August 10, 2018 / 6:12 AM / 10 months ago

UPDATE 1-China move to drop crude off tariff list a relief for Sinopec

    * Change in tariff list came after Sinopec suspended
    * Propane is main refined oil product to be hit by tariffs
    * U.S. imports could be used to offset lost Iran barrels

 (Adds analyst comment; background on tax on propane; tweak in
    By Chen Aizhu
    BEIJING, Aug 10 (Reuters) - China's decision to remove crude
oil from its latest tariff list in an escalating trade war with
the United States was a relief to state oil firms prompted by a
strong lobbying effort by main importer the Sinopec Group,
Beijing-based oil sources said. 
    Dropping crude oil from the final tariff list on $16 billion
in U.S. goods announced late on Wednesday underscores the
growing importance of the United States as a key global producer
and critical alternative supply source for top importer China,
which is seeking to diversify its oil purchases.             
    Removing crude imports, worth roughly $8 billion annually
based on Sinopec's earlier forecast of 300,000 barrels per day
(bpd) for 2018, also gives Beijing room to manoeuvre in future
negotiations with Washington, especially as it may soon lose
some Iranian oil shipments due to reimposed U.S. sanctions. 
    "Sinopec did a lot of lobbying work with the government,"
said one person with direct knowledge of the state refiner's
efforts to sway the policy decision of various agencies such as
the Ministry of Finance and the Ministry of Commerce. 
    Sinopec             declined to comment. 
    The revision came after Sinopec - Asia's largest refiner and
biggest buyer of U.S. oil - suspended new bookings until at
least October over worries that a 25 percent tariff would
prohibit it from finding buyers in China.              
    "The U.S. will be the single largest source of new oil
supplies outside OPEC. It's in China's interest to diversify
supplies," said a second source, a state oil trading manager. 
    The move could encourage Sinopec to bring in cargoes loaded
in June and July, and resume new bookings, the sources said,
declining to be named due to the sensitive nature of the topic. 
    Some analysts say Beijing is bowing to China's heavy
reliance on imported crude oil.
    "The issue for the Chinese is that any tariff on U.S.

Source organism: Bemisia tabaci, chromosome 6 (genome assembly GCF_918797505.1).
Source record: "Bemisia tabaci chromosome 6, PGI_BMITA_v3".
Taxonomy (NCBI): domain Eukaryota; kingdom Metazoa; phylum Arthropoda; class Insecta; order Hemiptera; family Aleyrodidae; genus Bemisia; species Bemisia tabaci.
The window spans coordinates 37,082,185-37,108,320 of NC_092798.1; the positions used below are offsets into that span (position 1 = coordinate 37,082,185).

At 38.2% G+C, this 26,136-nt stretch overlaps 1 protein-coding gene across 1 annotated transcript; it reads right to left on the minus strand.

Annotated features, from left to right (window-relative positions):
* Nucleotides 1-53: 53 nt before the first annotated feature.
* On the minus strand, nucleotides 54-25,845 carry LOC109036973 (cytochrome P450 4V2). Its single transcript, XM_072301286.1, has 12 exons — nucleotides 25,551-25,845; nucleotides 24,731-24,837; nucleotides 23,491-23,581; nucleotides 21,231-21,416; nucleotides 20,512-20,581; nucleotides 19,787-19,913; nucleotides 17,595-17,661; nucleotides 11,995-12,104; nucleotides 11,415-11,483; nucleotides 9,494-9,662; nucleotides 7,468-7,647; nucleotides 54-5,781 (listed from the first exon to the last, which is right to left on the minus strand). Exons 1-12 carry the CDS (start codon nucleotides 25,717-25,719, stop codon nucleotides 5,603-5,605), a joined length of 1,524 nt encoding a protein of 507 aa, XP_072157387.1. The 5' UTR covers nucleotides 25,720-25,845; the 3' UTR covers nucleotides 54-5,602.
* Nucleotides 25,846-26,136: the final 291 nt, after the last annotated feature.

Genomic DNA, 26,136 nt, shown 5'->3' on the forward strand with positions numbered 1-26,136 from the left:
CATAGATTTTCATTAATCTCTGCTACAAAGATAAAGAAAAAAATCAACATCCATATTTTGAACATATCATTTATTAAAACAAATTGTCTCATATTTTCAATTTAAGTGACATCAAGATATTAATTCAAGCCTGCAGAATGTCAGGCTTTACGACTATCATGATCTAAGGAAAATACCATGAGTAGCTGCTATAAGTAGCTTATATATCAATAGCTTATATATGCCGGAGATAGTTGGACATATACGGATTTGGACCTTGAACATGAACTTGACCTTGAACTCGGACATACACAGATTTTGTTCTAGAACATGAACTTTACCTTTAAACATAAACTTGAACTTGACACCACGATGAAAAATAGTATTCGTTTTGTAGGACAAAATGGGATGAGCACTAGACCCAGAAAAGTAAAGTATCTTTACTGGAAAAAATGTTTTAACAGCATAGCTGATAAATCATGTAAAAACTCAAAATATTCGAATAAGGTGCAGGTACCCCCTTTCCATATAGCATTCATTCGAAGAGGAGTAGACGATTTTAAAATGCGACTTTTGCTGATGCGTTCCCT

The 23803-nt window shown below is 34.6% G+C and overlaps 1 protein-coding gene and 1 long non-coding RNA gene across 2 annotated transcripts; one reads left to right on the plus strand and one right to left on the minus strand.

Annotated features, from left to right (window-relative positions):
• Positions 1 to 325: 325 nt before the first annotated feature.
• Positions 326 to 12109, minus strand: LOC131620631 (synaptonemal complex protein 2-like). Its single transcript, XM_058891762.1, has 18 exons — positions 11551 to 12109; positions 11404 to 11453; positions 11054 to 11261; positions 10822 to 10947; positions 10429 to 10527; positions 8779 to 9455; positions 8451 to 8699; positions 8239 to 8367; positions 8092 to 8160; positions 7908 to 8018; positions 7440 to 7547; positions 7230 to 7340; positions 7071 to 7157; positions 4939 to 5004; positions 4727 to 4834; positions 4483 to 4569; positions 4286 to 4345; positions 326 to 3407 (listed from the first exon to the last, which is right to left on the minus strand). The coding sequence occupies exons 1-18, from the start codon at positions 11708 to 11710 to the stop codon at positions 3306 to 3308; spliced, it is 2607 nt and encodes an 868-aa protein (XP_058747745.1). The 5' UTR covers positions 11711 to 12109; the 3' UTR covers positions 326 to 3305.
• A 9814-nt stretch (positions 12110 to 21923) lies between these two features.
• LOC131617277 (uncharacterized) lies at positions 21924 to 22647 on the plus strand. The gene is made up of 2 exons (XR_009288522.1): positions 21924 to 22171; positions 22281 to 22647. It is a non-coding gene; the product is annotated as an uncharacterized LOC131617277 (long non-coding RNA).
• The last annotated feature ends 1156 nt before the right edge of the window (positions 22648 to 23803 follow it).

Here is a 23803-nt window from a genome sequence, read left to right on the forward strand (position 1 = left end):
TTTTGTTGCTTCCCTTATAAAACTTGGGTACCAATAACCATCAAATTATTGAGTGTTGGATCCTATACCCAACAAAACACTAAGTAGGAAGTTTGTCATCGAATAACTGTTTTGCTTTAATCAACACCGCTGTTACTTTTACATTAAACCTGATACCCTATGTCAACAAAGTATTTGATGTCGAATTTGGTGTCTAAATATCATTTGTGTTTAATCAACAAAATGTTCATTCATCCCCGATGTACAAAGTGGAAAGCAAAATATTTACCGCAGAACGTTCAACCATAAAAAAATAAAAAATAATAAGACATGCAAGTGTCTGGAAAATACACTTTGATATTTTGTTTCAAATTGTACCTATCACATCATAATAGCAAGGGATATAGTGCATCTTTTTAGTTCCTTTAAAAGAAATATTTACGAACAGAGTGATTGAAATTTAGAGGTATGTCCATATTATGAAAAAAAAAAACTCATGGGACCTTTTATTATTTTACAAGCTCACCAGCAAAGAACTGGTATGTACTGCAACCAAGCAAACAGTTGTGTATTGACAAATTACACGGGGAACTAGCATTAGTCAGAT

exports, (including) oil, will likely hurt their economy
disproportionately because they have to import," said Kenneth
Medlock, senior director of the Center for Energy Studies at
Rice University's Baker Institute for Public Policy. 
    "U.S. exports will find a home regardless of how the global
supply deck is reshuffled," Medlock said. 
    Although crude oil has been dropped off the list, refined
fuels including propane, kerosene, diesel and lubricants are
among the products due to be levied an additional 25 percent tax
from August 23.              
    Propane will be the main item hit, with China's imports
amounting to some $2 billion last year. Chinese imports of other
refined fuels were negligible.              
    China's U.S. crude oil purchases shot to a record 553,000
bpd for June loadings, worth nearly $1 billion.
    Dropping oil from the list could also be seen as a good-will
concession that could help China win a waiver to keep buying
Iranian oil even as U.S. President Donald Trump threatens to
choke off Tehran's oil exports completely, analysts said. 
    China now takes in around 650,000 bpd of Iranian oil, trade
worth roughly $15 billion a year. State oil giants China
National Petroleum Corp (CNPC)            and Sinopec have
invested billions of dollars in Iranian oil fields, and have
been importing their equity production. 
    But if the U.S.-China trade war is not scaled back, and
Trump carries through threats of tariffs on $200 billion in
Chinese goods, Beijing could put U.S. crude back on the list,
the sources said.              
    "China's decision to drop crude may be an attempt to keep
U.S. crude as leverage for potential negotiations," Michal
Meidan of Energy Aspect wrote in a client note on Thursday. 
    But it could also just give Chinese buyers more time to
bring in U.S. crude they have already bought, she said. 

 (Reporting by Chen Aizhu; Additional reporting by Gary
McWilliams in HOUSTON and Henning Gloystein in SINGAPORE;
Editing by Tom Hogue)
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